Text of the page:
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Tractional Retinal Detachment

Discussion in 'Diabetes Complications' started by Dweller, May 13, 2018.

  1. Dweller

    Dweller Type 1 · Active Member

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    So I’ve been told in my most recent appointment that my retina is starting to detach in two places and it’s because of the amount of retinal traction in my eye at the minute. Has anyone here had the Vitrectomy for tractional retina detachment and come out the other side? I’ve read it’s a lot more complicated than a normal Vitrectomy. Yep. I’m that unlucky. My vision is incredibly stringy in that eye and can see lightning strikes/flashes where I’ve had yet another huge bleed two weeks ago. Went in for an emergency appointment and the doc said there was nothing they could do for the light flashes as it’s the effects of the laser? So have I got them for life?
     
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  2. Biggles2

    Biggles2 · Well-Known Member

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    @Dweller I will tag @Dark Horse for you. He is a font of information on retinal and other eye complications.
     
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  3. Dark Horse

    Dark Horse · Well-Known Member

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    The treatment offered depends on your individual case but there's useful information about treatment for retinal detachment here:-
    https://www.guysandstthomas.nhs.uk/resources/patient-information/eye/vitrectomy.pdf
    https://www.rcophth.ac.uk/wp-conten...NIB-Understanding-retinal-detachment-2013.pdf

    To reduce the risk of complications it's important to keep blood glucose levels under control (to minimise risk of infection) and follow any instructions your ophthalmologist gives you - if you're unclear about anything, ask for further explanation.
     
  4. Dweller

    Dweller Type 1 · Active Member

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    Thanks for the links. So tractional retina detachment is just like any normal detachment that occurs? The way my doc was speaking he was repeatedly saying about the high risks of failure and losing my sight altogether if anything went wrong. :/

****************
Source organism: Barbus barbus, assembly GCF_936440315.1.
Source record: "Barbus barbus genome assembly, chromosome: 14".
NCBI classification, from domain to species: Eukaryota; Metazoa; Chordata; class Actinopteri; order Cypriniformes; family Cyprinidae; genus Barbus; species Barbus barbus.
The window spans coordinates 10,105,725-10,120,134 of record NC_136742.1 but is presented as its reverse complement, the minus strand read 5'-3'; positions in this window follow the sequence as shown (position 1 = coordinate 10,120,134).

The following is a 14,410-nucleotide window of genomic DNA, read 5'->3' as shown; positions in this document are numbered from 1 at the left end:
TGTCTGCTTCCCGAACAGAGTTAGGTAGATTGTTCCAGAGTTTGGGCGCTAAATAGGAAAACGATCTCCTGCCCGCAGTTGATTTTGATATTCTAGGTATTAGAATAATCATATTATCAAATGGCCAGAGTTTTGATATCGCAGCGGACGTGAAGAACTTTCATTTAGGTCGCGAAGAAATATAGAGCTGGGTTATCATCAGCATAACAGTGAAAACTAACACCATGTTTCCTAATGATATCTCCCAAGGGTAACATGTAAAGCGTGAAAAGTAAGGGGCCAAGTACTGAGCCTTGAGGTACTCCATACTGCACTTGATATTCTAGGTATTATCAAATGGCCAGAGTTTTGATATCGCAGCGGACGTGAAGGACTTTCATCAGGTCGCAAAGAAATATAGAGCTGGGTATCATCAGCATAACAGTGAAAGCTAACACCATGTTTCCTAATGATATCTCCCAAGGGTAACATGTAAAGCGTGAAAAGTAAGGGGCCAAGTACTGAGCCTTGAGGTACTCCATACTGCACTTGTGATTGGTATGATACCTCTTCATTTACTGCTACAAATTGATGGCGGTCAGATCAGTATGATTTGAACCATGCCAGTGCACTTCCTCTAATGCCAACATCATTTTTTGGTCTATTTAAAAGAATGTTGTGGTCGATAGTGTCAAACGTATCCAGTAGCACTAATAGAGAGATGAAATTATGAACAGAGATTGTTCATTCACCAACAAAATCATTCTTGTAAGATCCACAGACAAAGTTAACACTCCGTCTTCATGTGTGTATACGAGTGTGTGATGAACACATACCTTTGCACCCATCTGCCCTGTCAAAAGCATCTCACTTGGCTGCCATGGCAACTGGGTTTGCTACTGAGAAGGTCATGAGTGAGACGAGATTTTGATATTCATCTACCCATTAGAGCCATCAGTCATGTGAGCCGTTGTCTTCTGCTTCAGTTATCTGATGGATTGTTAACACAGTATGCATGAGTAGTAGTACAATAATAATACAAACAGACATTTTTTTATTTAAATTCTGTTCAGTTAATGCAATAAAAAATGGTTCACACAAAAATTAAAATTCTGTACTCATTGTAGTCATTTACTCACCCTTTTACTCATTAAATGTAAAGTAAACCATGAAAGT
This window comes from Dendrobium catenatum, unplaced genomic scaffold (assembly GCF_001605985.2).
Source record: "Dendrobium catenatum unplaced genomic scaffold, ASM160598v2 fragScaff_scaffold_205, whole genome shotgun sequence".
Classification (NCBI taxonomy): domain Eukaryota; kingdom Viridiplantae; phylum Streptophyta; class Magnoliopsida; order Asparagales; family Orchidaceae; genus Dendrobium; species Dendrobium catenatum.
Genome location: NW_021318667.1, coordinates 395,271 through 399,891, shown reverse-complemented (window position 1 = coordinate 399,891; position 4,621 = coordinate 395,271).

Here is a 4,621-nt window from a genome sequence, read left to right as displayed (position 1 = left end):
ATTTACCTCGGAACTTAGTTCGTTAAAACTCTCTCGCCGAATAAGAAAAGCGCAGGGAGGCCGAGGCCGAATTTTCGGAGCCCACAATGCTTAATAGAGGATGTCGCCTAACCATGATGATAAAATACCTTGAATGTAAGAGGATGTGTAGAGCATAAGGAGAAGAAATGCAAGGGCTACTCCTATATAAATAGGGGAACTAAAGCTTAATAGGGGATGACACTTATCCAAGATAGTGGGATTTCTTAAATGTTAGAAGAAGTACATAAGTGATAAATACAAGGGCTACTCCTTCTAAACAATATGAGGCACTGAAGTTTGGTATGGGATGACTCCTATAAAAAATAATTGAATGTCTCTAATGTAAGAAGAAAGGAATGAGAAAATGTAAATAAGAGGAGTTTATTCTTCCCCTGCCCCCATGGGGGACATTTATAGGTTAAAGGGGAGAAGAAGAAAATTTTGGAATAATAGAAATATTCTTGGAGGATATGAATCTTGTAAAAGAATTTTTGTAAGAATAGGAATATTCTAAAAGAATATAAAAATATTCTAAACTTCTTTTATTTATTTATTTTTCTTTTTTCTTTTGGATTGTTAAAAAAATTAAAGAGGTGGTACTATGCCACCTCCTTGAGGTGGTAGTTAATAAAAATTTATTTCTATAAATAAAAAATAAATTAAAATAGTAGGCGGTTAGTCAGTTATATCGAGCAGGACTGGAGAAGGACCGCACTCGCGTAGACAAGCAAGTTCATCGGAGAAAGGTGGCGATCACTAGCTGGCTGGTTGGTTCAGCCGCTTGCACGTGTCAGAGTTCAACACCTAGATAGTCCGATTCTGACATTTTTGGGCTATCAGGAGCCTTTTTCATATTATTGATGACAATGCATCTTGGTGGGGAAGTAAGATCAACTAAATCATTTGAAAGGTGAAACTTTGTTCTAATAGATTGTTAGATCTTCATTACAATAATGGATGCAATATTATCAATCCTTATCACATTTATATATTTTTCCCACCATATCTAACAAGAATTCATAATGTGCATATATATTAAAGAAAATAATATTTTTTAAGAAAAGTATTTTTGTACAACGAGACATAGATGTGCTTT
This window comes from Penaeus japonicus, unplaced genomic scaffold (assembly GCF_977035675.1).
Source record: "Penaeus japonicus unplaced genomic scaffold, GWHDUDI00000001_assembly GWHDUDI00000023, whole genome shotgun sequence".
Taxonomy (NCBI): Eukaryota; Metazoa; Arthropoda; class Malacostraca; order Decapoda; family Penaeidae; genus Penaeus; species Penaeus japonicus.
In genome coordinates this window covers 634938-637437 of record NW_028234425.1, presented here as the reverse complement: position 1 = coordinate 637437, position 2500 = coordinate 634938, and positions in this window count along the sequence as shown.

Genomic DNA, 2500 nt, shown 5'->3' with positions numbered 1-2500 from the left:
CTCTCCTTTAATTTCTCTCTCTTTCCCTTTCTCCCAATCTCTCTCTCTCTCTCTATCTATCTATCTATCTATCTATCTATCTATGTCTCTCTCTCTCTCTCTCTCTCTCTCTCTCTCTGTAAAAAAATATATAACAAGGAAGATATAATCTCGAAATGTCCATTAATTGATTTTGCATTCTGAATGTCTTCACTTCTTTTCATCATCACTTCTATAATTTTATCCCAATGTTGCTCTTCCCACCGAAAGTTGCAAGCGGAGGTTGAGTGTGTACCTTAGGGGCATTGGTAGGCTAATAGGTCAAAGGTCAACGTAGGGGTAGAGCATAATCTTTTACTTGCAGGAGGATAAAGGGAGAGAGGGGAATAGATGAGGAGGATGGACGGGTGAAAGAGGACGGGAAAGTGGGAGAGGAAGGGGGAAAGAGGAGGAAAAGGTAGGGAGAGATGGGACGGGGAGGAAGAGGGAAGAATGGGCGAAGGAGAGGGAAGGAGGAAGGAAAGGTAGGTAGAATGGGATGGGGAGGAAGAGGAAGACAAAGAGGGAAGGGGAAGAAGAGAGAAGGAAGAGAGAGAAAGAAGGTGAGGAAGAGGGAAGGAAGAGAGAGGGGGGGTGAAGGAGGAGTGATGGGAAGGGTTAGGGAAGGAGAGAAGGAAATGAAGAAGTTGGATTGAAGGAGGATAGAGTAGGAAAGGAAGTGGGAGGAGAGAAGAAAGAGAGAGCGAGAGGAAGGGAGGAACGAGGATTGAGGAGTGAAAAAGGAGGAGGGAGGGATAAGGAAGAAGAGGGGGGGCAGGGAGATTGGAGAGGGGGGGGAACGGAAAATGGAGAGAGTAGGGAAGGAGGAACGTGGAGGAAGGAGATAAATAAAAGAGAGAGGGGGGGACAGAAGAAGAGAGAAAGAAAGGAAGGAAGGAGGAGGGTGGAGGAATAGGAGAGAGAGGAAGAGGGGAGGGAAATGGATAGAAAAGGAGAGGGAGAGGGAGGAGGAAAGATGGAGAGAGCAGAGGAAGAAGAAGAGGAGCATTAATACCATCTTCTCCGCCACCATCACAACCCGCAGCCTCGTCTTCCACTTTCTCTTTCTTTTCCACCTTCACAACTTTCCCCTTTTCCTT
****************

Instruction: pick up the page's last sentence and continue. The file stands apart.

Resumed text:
5. DCUKMod

    DCUKMod I reversed my Type 2 · Master
    Staff Member Administrator

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    Dweller - I'm not in a position to comment or any aspect of your treatment of it, but ine comment I will make is that when we are listening to scary things (such as your recent appointment) we tend to remember and amplify in our minds the really scary stuff.

    These days, the medics have to be so careful to ensure they have explained the risks as well as the benefits of any procedure. Our minds can tend to skip over the good bits, on the basis that that's what it's all about. You know that bit, but focus on "the tricky procedure", potential bleeading, pain and all that stuff they go through.

    Please don't think for an instant I am trivualising anything at all, as our sight is clearly very precious indeed, and we'd want to hang onto that with both hands.

    Good luck with it all. Hopefully @Dark Horse might drop in again and address the question you asked in your last post.
     
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  6. Alison54321

    Alison54321 Type 1 · Well-Known Member

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    Hope it all goes well, Dweller.
     
  7. Dark Horse

    Dark Horse · Well-Known Member

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    Your ophthalmologist knows the details of your case so is the person best placed to assess the risks involved. As @DCUKMod says, the medical staff are obliged to explain all the risks before having any procedure and when we hear them it's natural for us to focus on all the negative possibilities, even if they are much less likely than a positive outcome. However, if the ophthalmologists are recommending vitrectomy it's generally because they think the risks of not having surgery outweigh the risks of having surgery.

    Don't be afraid to ask your ophthalmologist to talk you through the risks of no treatment and how they compare to the risks of treatment. Although it's a worrying time, the ophthalmology team will undoubtedly do their very best for you. Good luck.
     
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